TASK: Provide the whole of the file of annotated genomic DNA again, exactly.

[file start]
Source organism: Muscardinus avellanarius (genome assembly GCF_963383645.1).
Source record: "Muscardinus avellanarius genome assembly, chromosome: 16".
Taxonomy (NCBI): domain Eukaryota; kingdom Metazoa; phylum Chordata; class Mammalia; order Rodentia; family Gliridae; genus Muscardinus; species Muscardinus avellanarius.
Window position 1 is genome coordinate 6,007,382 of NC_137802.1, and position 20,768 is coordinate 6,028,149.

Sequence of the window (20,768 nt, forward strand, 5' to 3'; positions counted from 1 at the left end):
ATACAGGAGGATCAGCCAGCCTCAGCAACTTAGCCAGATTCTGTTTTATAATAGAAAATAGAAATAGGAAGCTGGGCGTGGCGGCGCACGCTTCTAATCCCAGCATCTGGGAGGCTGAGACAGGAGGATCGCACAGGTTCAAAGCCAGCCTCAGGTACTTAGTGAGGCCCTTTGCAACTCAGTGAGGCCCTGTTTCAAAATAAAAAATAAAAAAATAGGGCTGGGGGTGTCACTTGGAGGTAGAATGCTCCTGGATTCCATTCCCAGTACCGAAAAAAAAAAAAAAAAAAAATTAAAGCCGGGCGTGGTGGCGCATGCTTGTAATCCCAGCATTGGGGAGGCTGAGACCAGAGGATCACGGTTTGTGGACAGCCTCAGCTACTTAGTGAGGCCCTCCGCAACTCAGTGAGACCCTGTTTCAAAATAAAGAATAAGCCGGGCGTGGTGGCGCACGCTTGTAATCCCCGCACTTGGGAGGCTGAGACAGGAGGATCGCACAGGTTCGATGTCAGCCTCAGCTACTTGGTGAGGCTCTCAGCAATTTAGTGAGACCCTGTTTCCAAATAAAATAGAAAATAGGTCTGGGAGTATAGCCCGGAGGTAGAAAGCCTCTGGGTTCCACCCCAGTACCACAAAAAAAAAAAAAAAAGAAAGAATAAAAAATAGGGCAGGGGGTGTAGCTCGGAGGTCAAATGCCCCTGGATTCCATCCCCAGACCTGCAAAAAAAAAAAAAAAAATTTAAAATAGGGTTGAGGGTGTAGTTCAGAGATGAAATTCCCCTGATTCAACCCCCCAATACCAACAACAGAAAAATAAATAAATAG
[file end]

Source organism: Muscardinus avellanarius (genome assembly GCF_963383645.1).
Source record: "Muscardinus avellanarius genome assembly, chromosome: 16".
Taxonomy (NCBI): domain Eukaryota; kingdom Metazoa; phylum Chordata; class Mammalia; order Rodentia; family Gliridae; genus Muscardinus; species Muscardinus avellanarius.
Window position 1 is genome coordinate 6,007,382 of NC_137802.1, and position 20,768 is coordinate 6,028,149.

Sequence of the window (20,768 nt, forward strand, 5' to 3'; positions counted from 1 at the left end):
ATACAGGAGGATCAGCCAGCCTCAGCAACTTAGCCAGATTCTGTTTTATAATAGAAAATAGAAATAGGAAGCTGGGCGTGGCGGCGCACGCTTCTAATCCCAGCATCTGGGAGGCTGAGACAGGAGGATCGCACAGGTTCAAAGCCAGCCTCAGGTACTTAGTGAGGCCCTTTGCAACTCAGTGAGGCCCTGTTTCAAAATAAAAAATAAAAAAATAGGGCTGGGGGTGTCACTTGGAGGTAGAATGCTCCTGGATTCCATTCCCAGTACCGAAAAAAAAAAAAAAAAAAAATTAAAGCCGGGCGTGGTGGCGCATGCTTGTAATCCCAGCATTGGGGAGGCTGAGACCAGAGGATCACGGTTTGTGGACAGCCTCAGCTACTTAGTGAGGCCCTCCGCAACTCAGTGAGACCCTGTTTCAAAATAAAGAATAAGCCGGGCGTGGTGGCGCACGCTTGTAATCCCCGCACTTGGGAGGCTGAGACAGGAGGATCGCACAGGTTCGATGTCAGCCTCAGCTACTTGGTGAGGCTCTCAGCAATTTAGTGAGACCCTGTTTCCAAATAAAATAGAAAATAGGTCTGGGAGTATAGCCCGGAGGTAGAAAGCCTCTGGGTTCCACCCCAGTACCACAAAAAAAAAAAAAAAAGAAAGAATAAAAAATAGGGCAGGGGGTGTAGCTCGGAGGTCAAATGCCCCTGGATTCCATCCCCAGACCTGCAAAAAAAAAAAAAAAAATTTAAAATAGGGTTGAGGGTGTAGTTCAGAGATGAAATTCCCCTGATTCAACCCCCCAATACCAACAACAGAAAAATAAATAAATAG